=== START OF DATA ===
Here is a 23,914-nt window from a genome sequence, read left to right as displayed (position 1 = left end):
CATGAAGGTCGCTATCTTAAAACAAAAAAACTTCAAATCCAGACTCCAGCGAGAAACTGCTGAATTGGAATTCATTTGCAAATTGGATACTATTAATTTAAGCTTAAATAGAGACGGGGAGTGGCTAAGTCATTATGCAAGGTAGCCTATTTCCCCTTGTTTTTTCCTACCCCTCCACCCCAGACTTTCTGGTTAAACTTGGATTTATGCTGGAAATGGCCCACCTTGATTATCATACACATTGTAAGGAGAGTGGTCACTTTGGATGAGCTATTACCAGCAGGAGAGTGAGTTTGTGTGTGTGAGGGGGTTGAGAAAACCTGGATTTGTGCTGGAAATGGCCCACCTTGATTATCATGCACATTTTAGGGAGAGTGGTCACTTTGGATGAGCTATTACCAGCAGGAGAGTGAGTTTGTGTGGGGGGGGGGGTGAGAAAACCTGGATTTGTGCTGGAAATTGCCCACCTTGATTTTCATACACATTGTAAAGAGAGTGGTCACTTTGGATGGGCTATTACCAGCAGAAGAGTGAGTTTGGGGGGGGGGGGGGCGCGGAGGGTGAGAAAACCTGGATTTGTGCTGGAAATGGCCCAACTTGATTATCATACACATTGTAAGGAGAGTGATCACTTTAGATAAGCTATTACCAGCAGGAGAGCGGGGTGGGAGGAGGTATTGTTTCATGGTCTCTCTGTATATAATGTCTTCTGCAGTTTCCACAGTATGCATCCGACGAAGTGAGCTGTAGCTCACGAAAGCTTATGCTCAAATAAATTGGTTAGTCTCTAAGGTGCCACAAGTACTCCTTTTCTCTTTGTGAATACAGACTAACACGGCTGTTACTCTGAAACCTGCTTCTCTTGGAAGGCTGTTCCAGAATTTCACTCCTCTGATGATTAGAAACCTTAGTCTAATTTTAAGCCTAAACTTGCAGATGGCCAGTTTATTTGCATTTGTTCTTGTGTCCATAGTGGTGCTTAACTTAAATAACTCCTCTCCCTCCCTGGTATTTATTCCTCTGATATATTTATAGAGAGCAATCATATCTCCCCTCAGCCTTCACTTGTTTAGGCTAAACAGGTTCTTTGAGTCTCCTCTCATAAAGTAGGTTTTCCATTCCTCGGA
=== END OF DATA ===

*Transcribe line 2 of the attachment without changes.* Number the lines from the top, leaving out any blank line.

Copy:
CATGAAGGTCGCTATCTTAAAACAAAAAAACTTCAAATCCAGACTCCAGCGAGAAACTGCTGAATTGGAATTCATTTGCAAATTGGATACTATTAATTTAAGCTTAAATAGAGACGGGGAGTGGCTAAGTCATTATGCAAGGTAGCCTATTTCCCCTTGTTTTTTCCTACCCCTCCACCCCAGACTTTCTGGTTAAACTTGGATTTATGCTGGAAATGGCCCACCTTGATTATCATACACATTGTAAGGAGAGTGGTCACTTTGGATGAGCTATTACCAGCAGGAGAGTGAGTTTGTGTGTGTGAGGGGGTTGAGAAAACCTGGATTTGTGCTGGAAATGGCCCACCTTGATTATCATGCACATTTTAGGGAGAGTGGTCACTTTGGATGAGCTATTACCAGCAGGAGAGTGAGTTTGTGTGGGGGGGGGGGTGAGAAAACCTGGATTTGTGCTGGAAATTGCCCACCTTGATTTTCATACACATTGTAAAGAGAGTGGTCACTTTGGATGGGCTATTACCAGCAGAAGAGTGAGTTTGGGGGGGGGGGGGGCGCGGAGGGTGAGAAAACCTGGATTTGTGCTGGAAATGGCCCAACTTGATTATCATACACATTGTAAGGAGAGTGATCACTTTAGATAAGCTATTACCAGCAGGAGAGCGGGGTGGGAGGAGGTATTGTTTCATGGTCTCTCTGTATATAATGTCTTCTGCAGTTTCCACAGTATGCATCCGACGAAGTGAGCTGTAGCTCACGAAAGCTTATGCTCAAATAAATTGGTTAGTCTCTAAGGTGCCACAAGTACTCCTTTTCTCTTTGTGAATACAGACTAACACGGCTGTTACTCTGAAACCTGCTTCTCTTGGAAGGCTGTTCCAGAATTTCACTCCTCTGATGATTAGAAACCTTAGTCTAATTTTAAGCCTAAACTTGCAGATGGCCAGTTTATTTGCATTTGTTCTTGTGTCCATAGTGGTGCTTAACTTAAATAACTCCTCTCCCTCCCTGGTATTTATTCCTCTGATATATTTATAGAGAGCAATCATATCTCCCCTCAGCCTTCACTTGTTTAGGCTAAACAGGTTCTTTGAGTCTCCTCTCATAAAGTAGGTTTTCCATTCCTCGGA